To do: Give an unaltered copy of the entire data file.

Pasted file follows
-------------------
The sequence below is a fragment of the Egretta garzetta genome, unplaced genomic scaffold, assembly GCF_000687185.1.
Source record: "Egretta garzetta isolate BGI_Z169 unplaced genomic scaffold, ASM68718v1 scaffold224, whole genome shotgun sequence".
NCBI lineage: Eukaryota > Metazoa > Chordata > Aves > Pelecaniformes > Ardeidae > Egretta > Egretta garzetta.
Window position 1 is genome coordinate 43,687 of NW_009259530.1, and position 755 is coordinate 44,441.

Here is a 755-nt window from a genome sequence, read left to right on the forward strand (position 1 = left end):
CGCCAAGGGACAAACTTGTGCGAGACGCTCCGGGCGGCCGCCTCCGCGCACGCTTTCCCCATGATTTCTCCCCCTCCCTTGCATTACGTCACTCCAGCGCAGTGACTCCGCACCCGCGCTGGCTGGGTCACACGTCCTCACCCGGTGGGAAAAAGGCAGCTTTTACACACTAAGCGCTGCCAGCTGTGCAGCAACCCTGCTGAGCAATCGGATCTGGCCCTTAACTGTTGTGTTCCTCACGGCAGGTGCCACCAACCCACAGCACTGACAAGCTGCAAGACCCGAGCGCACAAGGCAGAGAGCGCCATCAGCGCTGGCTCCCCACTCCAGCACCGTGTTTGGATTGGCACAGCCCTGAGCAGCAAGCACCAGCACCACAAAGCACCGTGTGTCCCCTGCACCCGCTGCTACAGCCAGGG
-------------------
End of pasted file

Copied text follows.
The sequence below is a fragment of the Egretta garzetta genome, unplaced genomic scaffold, assembly GCF_000687185.1.
Source record: "Egretta garzetta isolate BGI_Z169 unplaced genomic scaffold, ASM68718v1 scaffold224, whole genome shotgun sequence".
NCBI lineage: Eukaryota > Metazoa > Chordata > Aves > Pelecaniformes > Ardeidae > Egretta > Egretta garzetta.
Window position 1 is genome coordinate 43,687 of NW_009259530.1, and position 755 is coordinate 44,441.

Here is a 755-nt window from a genome sequence, read left to right on the forward strand (position 1 = left end):
CGCCAAGGGACAAACTTGTGCGAGACGCTCCGGGCGGCCGCCTCCGCGCACGCTTTCCCCATGATTTCTCCCCCTCCCTTGCATTACGTCACTCCAGCGCAGTGACTCCGCACCCGCGCTGGCTGGGTCACACGTCCTCACCCGGTGGGAAAAAGGCAGCTTTTACACACTAAGCGCTGCCAGCTGTGCAGCAACCCTGCTGAGCAATCGGATCTGGCCCTTAACTGTTGTGTTCCTCACGGCAGGTGCCACCAACCCACAGCACTGACAAGCTGCAAGACCCGAGCGCACAAGGCAGAGAGCGCCATCAGCGCTGGCTCCCCACTCCAGCACCGTGTTTGGATTGGCACAGCCCTGAGCAGCAAGCACCAGCACCACAAAGCACCGTGTGTCCCCTGCACCCGCTGCTACAGCCAGGG